The Vizio OLED55-H1 has three HDMI ports facing downwards. One of them has eARC and a couple of others have 4K @ 120Hz support. Several ports on the side are composite, HDMI and USB and are easier to access. Vizio has tried to keep the back of the OLED H1 in a design minimalism. But in practice, this turned out to be superfluous.
Indeed, with the “correct” laying of wires, their length will increase by half the width of the TV case. Some information about HDMI ports. There are only two interfaces labeled 4K @ 120Hz, and Vizio claims these are HDMI 2.1 ports.
That is, they are capable of supporting variable refresh rate (VRR) and automatic low latency mode (ALLM) at 4K @ 120Hz. Upon verification, it turned out that this is not the case. But Vizio has already released a firmware update that resolved this issue. Therefore, the Sony PlayStation 5 will work well with the TV.
The operating system in the Vizio OLED55-H1 TV is SmartCast, the digital tuner does not support the DVB-T2 standard. Therefore, the use in the European segment simply as a “TV out of the box” will not work, unless you use a satellite receiver. Here you should immediately think about purchasing some kind of external set-top box, for example, on Android TV .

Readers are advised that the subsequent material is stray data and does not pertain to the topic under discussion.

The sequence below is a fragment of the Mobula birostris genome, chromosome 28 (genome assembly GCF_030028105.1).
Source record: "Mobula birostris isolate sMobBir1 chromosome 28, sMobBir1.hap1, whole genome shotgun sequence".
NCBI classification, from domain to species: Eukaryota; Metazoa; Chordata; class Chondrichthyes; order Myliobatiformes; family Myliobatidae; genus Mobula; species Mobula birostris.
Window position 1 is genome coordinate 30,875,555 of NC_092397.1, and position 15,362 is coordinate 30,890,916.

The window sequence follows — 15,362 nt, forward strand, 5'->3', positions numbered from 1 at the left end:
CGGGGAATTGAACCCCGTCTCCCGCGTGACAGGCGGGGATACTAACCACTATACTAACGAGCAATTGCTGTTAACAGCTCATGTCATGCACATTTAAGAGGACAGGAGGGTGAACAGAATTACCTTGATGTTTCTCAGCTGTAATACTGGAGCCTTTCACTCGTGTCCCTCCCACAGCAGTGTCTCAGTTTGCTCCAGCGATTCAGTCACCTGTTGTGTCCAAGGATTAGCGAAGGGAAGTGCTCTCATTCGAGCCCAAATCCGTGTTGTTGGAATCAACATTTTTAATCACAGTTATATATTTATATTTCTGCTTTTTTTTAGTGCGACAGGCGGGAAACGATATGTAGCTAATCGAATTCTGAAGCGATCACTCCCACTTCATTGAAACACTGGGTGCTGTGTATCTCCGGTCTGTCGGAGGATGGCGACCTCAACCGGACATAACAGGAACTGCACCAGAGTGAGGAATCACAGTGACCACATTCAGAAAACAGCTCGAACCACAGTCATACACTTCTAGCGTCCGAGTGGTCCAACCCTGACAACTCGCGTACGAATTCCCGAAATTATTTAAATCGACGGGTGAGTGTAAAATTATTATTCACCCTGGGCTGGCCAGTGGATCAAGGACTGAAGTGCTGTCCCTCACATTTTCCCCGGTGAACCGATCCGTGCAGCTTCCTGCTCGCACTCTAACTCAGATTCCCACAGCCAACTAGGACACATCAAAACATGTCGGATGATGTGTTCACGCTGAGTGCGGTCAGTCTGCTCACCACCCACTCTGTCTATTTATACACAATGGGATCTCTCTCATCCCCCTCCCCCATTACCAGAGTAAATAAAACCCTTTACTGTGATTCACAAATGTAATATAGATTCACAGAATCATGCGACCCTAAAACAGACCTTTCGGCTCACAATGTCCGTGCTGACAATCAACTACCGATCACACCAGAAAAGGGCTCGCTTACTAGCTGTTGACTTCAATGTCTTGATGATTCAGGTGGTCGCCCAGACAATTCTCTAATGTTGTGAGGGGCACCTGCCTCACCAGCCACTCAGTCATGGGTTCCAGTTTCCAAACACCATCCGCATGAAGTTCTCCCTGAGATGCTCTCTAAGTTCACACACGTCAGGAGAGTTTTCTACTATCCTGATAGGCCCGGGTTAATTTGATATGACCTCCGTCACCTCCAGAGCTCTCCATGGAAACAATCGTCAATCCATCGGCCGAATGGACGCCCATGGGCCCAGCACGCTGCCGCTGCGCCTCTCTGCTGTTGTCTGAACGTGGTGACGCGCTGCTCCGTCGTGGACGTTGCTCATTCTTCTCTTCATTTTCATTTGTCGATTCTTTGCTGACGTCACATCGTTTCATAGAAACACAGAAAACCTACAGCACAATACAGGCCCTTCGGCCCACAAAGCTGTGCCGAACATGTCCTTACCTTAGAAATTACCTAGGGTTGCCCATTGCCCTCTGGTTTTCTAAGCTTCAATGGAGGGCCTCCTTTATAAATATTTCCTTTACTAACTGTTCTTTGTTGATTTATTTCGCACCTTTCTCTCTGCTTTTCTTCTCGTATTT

As you’d expect, the Vizio OLED55-H1’s black levels are impressive. It’s an OLED TV, after all, so when the pixels are off, you get true blacks. But that’s not all it takes for a good image. Good gradients are always needed, fading to dark grays, shadow details and blending.
And here in the Vizio H1 OLED there is a small drawback. In fact, there may be problems with viewing dark images if the TV is installed in a bright room. The image does not smoothly go beyond black, so there is no shadow detail. And viewing ideal dark scenes is difficult.
Here’s a tip – place the Vizio H1 OLED in a dark place. On the other hand, the black uniformity is perfect, which allows the H1 OLED TV to be tuned for excellent contrast. The gray gradient on the screen, like the uniformity of the gray, is almost perfect.